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Want to be a Millionaire? Here’s How to Think Like One

saleCNN Money recently asked forty people for the best advice they ever got about money. One of the people featured is Bill Nygren, the great manager of the Oakmark Select Fund.

He refers to an episode of the Johnny Carson show, where Johnny asked financial guru Andrew Tobias how someone with only $1,000 should invest it. Andrew Tobias said they should buy non-perishable items.

The crowd got quite a kick out of that answer!

Here was this great financial mind suggesting that people, with only a small amount of money, buy common, every day items instead of investing it.

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Saving money beats making money

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I Need Money! Should I Cut Back on My Retirement Plan Contributions?

graph_barThe phrase “perfect storm” has been used more recently than when the movie was out! Here in the United States, we’re being hit with rising costs, falling home prices, volatile stock prices, the subcrime (oops, make that subprime) mortgage crisis, and talk of a possible recession.

Recently, we discussed why cashing out a 401(k) is one of the worst things to do in response to these tough times.

Today, we want to discuss cutting back on contributions to a retirement plan. Two to three months ago, the word was that people weren’t reducing the investments they make for their golden years.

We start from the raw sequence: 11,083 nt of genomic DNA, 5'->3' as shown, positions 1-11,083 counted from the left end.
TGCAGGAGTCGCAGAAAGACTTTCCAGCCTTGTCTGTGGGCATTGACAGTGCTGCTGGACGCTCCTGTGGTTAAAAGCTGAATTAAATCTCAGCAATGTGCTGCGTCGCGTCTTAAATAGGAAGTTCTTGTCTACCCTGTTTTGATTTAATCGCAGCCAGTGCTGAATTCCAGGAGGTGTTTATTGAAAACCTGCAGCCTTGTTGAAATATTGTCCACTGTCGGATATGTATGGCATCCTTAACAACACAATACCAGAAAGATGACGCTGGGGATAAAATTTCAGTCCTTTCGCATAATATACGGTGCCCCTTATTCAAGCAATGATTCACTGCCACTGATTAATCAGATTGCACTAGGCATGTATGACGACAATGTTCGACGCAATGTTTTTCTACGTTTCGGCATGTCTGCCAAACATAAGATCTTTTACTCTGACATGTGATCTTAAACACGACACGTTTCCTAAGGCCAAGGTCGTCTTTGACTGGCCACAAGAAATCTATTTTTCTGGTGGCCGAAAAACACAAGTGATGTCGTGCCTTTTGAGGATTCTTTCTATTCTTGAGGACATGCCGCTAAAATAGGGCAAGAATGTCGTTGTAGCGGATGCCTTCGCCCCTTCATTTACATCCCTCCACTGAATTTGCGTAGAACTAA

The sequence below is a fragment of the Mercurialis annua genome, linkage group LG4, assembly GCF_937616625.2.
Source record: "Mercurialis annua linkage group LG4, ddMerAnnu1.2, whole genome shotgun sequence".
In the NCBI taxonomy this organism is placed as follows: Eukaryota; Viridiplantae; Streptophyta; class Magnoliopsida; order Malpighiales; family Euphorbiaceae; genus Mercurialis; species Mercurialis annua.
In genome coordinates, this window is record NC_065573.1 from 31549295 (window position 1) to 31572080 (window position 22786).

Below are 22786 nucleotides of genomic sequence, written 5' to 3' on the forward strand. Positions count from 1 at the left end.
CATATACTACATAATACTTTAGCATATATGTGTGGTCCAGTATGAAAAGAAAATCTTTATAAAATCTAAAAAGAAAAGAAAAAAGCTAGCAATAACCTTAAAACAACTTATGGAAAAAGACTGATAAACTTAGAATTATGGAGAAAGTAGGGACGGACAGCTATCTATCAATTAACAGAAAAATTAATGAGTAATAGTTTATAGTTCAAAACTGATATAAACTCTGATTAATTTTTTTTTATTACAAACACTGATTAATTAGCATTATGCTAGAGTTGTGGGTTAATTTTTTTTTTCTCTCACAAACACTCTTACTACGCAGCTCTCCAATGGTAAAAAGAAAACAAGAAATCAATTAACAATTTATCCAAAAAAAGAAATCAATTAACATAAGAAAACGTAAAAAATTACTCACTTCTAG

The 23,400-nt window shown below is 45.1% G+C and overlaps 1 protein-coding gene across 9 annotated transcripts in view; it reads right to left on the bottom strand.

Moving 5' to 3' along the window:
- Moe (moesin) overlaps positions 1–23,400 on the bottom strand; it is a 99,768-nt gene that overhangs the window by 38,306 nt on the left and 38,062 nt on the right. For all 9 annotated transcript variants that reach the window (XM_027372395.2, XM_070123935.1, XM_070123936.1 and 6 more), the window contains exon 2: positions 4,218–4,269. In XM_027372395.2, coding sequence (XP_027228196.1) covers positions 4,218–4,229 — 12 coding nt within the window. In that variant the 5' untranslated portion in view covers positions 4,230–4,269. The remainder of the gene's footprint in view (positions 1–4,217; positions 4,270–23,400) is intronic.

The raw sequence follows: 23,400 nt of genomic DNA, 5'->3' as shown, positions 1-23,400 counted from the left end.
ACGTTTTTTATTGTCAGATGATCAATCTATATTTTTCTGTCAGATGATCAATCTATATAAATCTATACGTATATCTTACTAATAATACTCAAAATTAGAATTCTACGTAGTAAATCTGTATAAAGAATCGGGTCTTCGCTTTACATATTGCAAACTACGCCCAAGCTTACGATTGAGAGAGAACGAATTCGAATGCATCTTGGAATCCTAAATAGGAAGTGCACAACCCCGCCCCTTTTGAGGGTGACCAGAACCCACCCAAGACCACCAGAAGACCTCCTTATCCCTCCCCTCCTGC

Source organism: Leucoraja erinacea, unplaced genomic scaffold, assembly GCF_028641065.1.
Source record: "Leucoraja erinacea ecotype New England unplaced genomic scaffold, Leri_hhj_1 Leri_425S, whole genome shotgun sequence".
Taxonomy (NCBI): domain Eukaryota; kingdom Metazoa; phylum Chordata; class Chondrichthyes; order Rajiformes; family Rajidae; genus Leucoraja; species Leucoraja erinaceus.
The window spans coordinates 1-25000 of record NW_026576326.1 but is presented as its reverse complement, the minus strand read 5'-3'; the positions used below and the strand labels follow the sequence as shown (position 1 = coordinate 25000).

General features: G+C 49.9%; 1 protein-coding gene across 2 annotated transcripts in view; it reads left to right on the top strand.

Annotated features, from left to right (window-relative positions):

Even now, the overwhelming majority of people aren’t making any changes. However, there is evidence that more people are considering (or are) cutting back.

It’s certainly understandable – insurance, groceries, gas, taxes all keep going up. Investing less in a 401(k) is a way to put more dollars into a paycheck now.

3 reasons not to cut back on your 401(k)

#1 – Contributions are made with pre-tax dollars – Assume you’ve been contributing $1,000 a year to your 401(k). You stop making contributions so one would think that would mean $1,000 more in your paychecks over the course of the year. But you have to account for taxes – if you’re in the 30% tax bracket, you’ll owe $300 in taxes on this $1,000. So you’ll only net $700 by stopping your contributions.

#2 – Money accumulates tax-deferred
– With your retirement plan, money is compounding on money on top of more money. And since you don’t pay any taxes on it until you take it out, all of your money keeps working for you, rather than paying a part of it every year in taxes (and therefore having less money to accumulate on top of).

#3 – Employer match – Employers match as much as 100%, up to some limit. So say, for example, you contribute 3% of your salary and your employer matches that. It’s like found money … your employer is guaranteeing you a 100% return on your initial investment.

Now granted, this is part of your overall compensation. However, we often look at our tax refunds as found money, when it is just a return of an overpayment. This is truly found money – the employer is giving you money as long as you invest up to the maximum. It’s your choice.

Cutting back could cost you $53,551

Consider a fictional 30-year old woman who has been investing 3% of her $50,000 salary, with her employer matching it 100%. Money is tight, so she decides that she will stop investing for three years. This $125 invested for just three years, and then left alone until she retired (at age 62) would have grown to $53,551, if she earned just 6% on her money.

So if she invested just 3% of her salary for the next 3 years, it would grow to 108% of her salary when she retires.